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Re: Photoshop 6 Color Management (Working with Epson)



<x-flowed>At 7:39 PM -0400 9/2/01, Andrew Pickens wrote:
>Some weeks ago, there was a renewed discussion in this forum on print
>fading which made reference to a paper by Barbara Vogt, "Stability Issues
>and Test Methods for Ink Jet Materials."  On p. 30, the preparation of
>test samples was described, which involved Epson 1270 and 2000P printers
>and HWM and PGPP papers. The following is an excerpt:
>
>"Due to the fact that every printer driver has its own implemented color
>management or color adjustment that always tries to optimize the print, it
>is difficult to print pure color patches. In the driver software, the
>window "no color adjustment" has to be chosen. There are problems with
>printing pure colors at all with a few of the newer printers. Further, the
>software must allow the choice of the right modus (CMYK in this case);
>also any color adjustments provided by the software itself must be
>switched off. Adobe Photoshop 6.0, for example can not be used, due to
>this fact; only the previous versions can be used. Thus, to control the
>printed target, it's recommended that a magnifying glass or a microscope
>be used to view especially the pure color patches."
>
>The concluding sentence was further amplified in subsequent text, pointing
>out that the printed color samples were microscopically examined for
>absence of contamination by dots of other colors.
>
>My question regards the penultimate sentence, "Adobe Photoshop 6.0, for
>example can not be used, due to this fact; only the previous versions can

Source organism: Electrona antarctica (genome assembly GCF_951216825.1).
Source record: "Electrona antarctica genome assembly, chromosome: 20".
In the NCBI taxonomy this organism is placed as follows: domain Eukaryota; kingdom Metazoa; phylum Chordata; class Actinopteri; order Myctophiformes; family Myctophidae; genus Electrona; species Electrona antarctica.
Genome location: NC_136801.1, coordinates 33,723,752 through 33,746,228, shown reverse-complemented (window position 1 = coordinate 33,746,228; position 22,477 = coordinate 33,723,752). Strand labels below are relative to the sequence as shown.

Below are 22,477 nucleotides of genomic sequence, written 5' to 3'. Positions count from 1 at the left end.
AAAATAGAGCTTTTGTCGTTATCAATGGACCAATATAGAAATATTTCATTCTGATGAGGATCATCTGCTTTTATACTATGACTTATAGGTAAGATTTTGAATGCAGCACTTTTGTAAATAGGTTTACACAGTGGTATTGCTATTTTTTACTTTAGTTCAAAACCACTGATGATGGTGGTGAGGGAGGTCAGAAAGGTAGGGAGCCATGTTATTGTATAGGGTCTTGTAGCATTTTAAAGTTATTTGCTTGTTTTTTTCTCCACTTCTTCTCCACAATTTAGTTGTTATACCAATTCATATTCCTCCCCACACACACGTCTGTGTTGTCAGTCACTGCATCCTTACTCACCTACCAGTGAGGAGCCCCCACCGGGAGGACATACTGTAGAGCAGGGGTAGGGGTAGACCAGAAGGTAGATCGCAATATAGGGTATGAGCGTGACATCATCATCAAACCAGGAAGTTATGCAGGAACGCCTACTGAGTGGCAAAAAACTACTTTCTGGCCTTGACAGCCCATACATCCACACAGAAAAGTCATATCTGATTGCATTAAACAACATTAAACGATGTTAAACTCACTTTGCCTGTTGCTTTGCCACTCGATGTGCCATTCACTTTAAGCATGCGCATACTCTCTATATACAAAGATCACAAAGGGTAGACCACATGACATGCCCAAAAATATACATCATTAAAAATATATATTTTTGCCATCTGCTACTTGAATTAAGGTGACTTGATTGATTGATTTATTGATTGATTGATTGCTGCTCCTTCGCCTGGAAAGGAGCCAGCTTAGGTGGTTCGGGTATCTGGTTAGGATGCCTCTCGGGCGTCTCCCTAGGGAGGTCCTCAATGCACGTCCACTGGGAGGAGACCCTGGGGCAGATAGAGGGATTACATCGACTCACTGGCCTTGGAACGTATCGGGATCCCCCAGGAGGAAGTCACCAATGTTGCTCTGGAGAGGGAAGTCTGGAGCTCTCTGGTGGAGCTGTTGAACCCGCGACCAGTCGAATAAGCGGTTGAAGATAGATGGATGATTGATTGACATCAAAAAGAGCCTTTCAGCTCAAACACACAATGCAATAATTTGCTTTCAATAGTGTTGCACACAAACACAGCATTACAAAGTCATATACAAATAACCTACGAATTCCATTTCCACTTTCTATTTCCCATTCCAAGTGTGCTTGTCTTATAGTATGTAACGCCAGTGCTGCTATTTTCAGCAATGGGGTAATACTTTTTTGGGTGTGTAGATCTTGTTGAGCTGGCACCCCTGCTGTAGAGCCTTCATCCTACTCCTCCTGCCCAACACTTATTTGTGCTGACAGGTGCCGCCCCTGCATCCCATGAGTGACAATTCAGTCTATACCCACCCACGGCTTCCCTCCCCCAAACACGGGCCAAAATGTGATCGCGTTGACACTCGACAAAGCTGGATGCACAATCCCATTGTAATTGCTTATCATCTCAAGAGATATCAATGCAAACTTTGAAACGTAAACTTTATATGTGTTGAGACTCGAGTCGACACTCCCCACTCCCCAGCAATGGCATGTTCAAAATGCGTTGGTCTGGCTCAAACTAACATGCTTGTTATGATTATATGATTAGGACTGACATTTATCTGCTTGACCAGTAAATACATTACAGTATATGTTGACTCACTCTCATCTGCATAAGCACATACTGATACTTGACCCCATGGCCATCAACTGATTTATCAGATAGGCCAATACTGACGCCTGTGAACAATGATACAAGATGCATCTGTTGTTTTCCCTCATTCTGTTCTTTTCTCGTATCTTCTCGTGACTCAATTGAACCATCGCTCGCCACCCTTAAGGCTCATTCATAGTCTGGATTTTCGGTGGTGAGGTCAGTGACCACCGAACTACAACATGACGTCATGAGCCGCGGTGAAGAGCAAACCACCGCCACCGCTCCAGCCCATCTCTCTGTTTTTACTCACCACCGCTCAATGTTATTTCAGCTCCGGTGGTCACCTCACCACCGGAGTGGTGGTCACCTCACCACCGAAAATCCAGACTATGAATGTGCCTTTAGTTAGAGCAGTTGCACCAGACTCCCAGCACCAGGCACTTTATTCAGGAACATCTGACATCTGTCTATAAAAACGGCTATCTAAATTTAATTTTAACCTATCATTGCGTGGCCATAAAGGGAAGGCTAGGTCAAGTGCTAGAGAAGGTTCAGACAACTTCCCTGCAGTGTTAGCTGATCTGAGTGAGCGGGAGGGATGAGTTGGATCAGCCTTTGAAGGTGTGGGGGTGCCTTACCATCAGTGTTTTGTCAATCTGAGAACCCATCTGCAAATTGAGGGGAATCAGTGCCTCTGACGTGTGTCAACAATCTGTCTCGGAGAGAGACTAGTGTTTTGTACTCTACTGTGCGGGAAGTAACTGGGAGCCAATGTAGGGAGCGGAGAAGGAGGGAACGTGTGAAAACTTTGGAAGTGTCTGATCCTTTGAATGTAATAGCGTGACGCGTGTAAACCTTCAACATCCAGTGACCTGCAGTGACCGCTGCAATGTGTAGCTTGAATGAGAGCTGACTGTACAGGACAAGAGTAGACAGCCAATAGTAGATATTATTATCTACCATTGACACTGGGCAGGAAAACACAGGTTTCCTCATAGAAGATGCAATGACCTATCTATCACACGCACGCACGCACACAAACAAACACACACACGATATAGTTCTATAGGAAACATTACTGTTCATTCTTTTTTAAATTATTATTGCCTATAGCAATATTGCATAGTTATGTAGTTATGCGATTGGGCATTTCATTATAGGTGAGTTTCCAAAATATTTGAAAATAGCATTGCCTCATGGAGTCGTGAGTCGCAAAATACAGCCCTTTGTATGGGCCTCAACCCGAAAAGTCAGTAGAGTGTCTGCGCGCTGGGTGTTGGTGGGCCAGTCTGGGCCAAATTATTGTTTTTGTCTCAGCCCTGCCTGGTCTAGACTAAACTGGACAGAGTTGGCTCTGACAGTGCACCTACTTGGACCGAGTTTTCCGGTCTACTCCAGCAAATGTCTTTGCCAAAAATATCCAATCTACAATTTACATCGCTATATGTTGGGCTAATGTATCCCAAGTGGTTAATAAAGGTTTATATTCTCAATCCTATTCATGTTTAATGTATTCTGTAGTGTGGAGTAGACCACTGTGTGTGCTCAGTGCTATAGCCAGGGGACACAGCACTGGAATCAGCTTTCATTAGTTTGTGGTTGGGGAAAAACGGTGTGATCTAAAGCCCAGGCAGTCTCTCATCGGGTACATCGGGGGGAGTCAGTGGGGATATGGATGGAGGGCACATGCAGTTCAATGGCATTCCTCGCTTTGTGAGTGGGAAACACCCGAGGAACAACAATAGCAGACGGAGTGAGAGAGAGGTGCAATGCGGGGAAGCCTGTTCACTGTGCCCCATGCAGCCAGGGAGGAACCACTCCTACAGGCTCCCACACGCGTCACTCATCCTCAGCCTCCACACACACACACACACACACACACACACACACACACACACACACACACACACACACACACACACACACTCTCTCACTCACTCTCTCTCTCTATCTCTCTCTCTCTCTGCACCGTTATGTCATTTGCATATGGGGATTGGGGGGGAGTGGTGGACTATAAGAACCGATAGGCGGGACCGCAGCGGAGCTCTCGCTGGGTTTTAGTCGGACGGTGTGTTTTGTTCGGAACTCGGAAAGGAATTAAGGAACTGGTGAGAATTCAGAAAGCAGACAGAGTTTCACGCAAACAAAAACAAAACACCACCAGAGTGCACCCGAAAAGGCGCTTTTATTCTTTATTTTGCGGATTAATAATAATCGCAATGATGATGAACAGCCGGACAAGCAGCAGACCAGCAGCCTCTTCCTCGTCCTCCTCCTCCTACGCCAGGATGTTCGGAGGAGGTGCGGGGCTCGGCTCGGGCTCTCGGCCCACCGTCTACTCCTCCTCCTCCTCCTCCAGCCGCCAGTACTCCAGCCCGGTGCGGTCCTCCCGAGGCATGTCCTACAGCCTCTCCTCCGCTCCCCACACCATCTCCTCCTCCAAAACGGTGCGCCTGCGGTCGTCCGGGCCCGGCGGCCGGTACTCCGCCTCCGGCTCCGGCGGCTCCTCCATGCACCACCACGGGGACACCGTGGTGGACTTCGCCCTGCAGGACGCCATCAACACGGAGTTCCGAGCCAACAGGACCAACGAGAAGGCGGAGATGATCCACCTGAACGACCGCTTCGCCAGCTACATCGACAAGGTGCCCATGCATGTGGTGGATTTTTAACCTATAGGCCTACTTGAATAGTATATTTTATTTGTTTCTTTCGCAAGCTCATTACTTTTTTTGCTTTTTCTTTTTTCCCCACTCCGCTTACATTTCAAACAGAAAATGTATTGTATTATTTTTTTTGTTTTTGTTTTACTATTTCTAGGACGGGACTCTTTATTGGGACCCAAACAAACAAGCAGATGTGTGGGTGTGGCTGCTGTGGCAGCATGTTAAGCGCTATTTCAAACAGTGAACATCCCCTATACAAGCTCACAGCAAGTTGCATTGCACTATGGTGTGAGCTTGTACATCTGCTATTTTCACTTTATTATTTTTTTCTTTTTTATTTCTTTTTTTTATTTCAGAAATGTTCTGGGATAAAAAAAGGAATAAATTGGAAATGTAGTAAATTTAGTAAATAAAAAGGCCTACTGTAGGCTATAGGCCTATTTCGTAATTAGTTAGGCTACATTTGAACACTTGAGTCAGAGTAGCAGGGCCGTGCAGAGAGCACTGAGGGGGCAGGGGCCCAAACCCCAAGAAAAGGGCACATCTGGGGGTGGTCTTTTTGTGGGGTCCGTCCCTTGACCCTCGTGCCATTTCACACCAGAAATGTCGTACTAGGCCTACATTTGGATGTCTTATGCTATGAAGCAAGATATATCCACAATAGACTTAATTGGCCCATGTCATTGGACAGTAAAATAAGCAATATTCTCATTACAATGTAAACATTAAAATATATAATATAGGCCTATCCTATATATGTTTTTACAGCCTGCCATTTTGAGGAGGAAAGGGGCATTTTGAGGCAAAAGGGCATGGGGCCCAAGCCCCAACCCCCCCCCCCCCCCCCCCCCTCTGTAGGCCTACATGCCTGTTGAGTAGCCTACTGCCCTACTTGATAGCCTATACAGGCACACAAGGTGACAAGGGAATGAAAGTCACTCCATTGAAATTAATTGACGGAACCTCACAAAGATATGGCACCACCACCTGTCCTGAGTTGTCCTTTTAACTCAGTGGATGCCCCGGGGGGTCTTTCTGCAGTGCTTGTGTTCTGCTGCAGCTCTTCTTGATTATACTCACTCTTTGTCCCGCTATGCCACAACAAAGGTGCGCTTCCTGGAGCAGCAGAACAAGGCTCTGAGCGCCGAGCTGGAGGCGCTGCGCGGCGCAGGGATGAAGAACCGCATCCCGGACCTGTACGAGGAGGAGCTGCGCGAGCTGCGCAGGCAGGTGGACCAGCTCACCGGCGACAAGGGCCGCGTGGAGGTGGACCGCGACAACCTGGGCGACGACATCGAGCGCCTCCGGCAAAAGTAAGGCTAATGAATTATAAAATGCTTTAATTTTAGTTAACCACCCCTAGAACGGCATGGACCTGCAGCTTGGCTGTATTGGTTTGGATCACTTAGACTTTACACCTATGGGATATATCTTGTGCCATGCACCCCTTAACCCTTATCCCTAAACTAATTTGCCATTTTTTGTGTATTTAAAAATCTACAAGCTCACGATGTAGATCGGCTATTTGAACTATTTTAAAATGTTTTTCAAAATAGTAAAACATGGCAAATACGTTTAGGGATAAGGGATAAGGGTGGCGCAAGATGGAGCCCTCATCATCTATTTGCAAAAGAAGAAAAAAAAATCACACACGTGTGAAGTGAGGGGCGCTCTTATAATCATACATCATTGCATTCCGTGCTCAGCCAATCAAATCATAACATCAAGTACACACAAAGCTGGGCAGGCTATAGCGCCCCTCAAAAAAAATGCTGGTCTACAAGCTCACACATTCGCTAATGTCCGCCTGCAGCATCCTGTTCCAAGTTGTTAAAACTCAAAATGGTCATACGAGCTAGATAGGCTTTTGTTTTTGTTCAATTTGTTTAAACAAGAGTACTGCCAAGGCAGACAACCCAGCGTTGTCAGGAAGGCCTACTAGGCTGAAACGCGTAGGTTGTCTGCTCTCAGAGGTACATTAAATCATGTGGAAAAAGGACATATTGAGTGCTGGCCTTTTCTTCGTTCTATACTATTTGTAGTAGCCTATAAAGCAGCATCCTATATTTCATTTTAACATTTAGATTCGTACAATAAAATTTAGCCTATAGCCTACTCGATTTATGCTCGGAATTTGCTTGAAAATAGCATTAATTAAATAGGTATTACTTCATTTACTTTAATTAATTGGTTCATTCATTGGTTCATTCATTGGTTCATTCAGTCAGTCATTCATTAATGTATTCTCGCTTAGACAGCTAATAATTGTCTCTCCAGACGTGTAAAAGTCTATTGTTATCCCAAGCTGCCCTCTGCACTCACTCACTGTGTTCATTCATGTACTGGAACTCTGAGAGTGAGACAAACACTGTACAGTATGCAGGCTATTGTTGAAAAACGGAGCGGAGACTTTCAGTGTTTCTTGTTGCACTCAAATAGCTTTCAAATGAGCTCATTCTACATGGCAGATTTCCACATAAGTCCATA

>be used."  Can someone (e.g., Bruce Fraser, C.D. Tobie) please explain
>this statement?

The problem isn't any version of Photoshop. It's the Epson driver, 
which is an RGB driver all the way. There's simply no way to specify 
to the Epson driver that you want pure patches of C, M, Y, and K. You 
can certainly get Photoshop (any version) to hand off solid C, M, Y, 
and K to the Epson driver, but it's dollars to doughnuts that that 
isn't what will get printed. (Using Printer Color Management in 
Photoshop, with ICM/ColorSync in the driver set to Saturation 
rendering will you closer than any other method I've found with the 
Epson driver, but a loupe reveals small amounts of contamination by 
the other colors.

>
>Note that the first sentence strongly implies that the standard Epson
>driver was used, but leaves open the question of whether a RIP was also
>used.  The printed target was the familiar set of seven 10-step strips of
>CMYK/C/M/Y/R/G/B, so there seems to be no reason to believe that printing
>in CMYK was even attempted.

The only way to get solid C, M, Y and K is to use a RIP, and 
moreover, one that doesn't use Epson's screening. All the RIPs I've 
seen that use Epson screening do a conversion back to RGB somewhere 
along the line...

>
>Then, what is about Photoshop 6 that precluded its use in the printing
>process as so described?  This reminds me of the attempts last spring
>("Red Cast", "Epson Settings, "870 Driver" "Using Epson 870 Profile", et
>al.) to identify the precise effects of the numerous color options
>selectable in PS and the Epson 870/1270 driver, separately and in
>combination, which identifications were never completed.
>
Given the variations from platform to platform, it was probably an 
impossible task. But there's nothing about Photoshop 6 that makes it 
any more or less impossible than previous versions.

Bruce
-- 
bruce@pixelboyz.com
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